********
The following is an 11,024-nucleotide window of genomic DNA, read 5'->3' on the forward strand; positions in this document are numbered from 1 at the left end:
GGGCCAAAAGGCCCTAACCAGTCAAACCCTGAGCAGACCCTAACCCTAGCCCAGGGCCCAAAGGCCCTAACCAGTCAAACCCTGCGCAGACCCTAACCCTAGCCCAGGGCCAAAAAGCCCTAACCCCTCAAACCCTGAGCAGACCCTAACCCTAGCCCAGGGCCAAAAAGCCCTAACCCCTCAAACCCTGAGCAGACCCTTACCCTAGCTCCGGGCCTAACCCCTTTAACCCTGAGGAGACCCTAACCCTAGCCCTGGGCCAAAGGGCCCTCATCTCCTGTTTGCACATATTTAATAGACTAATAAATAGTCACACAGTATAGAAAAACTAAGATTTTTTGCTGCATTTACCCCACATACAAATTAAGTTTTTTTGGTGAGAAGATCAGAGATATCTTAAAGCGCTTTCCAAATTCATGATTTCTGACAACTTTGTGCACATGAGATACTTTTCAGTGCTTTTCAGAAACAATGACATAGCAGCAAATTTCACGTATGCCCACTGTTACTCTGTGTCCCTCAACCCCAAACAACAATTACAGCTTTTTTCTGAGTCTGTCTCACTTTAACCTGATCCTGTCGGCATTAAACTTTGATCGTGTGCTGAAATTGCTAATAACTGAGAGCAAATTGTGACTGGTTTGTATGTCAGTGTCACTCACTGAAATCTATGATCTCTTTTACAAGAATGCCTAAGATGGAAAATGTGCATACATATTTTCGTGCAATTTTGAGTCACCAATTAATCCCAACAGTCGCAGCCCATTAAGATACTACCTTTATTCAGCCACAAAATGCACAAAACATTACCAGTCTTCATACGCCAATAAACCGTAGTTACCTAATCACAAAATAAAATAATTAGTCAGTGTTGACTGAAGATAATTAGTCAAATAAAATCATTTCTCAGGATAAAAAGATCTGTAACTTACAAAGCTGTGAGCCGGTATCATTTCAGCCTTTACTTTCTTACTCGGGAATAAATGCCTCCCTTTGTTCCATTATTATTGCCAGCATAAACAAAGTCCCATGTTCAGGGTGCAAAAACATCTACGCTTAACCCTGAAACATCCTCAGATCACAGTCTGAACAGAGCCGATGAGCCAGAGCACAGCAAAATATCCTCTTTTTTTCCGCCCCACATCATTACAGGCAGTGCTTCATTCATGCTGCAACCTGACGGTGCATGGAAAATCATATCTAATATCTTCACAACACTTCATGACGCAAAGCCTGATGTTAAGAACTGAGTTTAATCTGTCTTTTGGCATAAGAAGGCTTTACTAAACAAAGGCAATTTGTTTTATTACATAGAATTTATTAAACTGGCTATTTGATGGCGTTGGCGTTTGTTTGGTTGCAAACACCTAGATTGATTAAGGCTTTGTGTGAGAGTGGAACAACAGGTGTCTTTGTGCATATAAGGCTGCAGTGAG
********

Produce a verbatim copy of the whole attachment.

The following is an 11,024-nucleotide window of genomic DNA, read 5'->3' on the forward strand; positions in this document are numbered from 1 at the left end:
GGGCCAAAAGGCCCTAACCAGTCAAACCCTGAGCAGACCCTAACCCTAGCCCAGGGCCCAAAGGCCCTAACCAGTCAAACCCTGCGCAGACCCTAACCCTAGCCCAGGGCCAAAAAGCCCTAACCCCTCAAACCCTGAGCAGACCCTAACCCTAGCCCAGGGCCAAAAAGCCCTAACCCCTCAAACCCTGAGCAGACCCTTACCCTAGCTCCGGGCCTAACCCCTTTAACCCTGAGGAGACCCTAACCCTAGCCCTGGGCCAAAGGGCCCTCATCTCCTGTTTGCACATATTTAATAGACTAATAAATAGTCACACAGTATAGAAAAACTAAGATTTTTTGCTGCATTTACCCCACATACAAATTAAGTTTTTTTGGTGAGAAGATCAGAGATATCTTAAAGCGCTTTCCAAATTCATGATTTCTGACAACTTTGTGCACATGAGATACTTTTCAGTGCTTTTCAGAAACAATGACATAGCAGCAAATTTCACGTATGCCCACTGTTACTCTGTGTCCCTCAACCCCAAACAACAATTACAGCTTTTTTCTGAGTCTGTCTCACTTTAACCTGATCCTGTCGGCATTAAACTTTGATCGTGTGCTGAAATTGCTAATAACTGAGAGCAAATTGTGACTGGTTTGTATGTCAGTGTCACTCACTGAAATCTATGATCTCTTTTACAAGAATGCCTAAGATGGAAAATGTGCATACATATTTTCGTGCAATTTTGAGTCACCAATTAATCCCAACAGTCGCAGCCCATTAAGATACTACCTTTATTCAGCCACAAAATGCACAAAACATTACCAGTCTTCATACGCCAATAAACCGTAGTTACCTAATCACAAAATAAAATAATTAGTCAGTGTTGACTGAAGATAATTAGTCAAATAAAATCATTTCTCAGGATAAAAAGATCTGTAACTTACAAAGCTGTGAGCCGGTATCATTTCAGCCTTTACTTTCTTACTCGGGAATAAATGCCTCCCTTTGTTCCATTATTATTGCCAGCATAAACAAAGTCCCATGTTCAGGGTGCAAAAACATCTACGCTTAACCCTGAAACATCCTCAGATCACAGTCTGAACAGAGCCGATGAGCCAGAGCACAGCAAAATATCCTCTTTTTTTCCGCCCCACATCATTACAGGCAGTGCTTCATTCATGCTGCAACCTGACGGTGCATGGAAAATCATATCTAATATCTTCACAACACTTCATGACGCAAAGCCTGATGTTAAGAACTGAGTTTAATCTGTCTTTTGGCATAAGAAGGCTTTACTAAACAAAGGCAATTTGTTTTATTACATAGAATTTATTAAACTGGCTATTTGATGGCGTTGGCGTTTGTTTGGTTGCAAACACCTAGATTGATTAAGGCTTTGTGTGAGAGTGGAACAACAGGTGTCTTTGTGCATATAAGGCTGCAGTGAG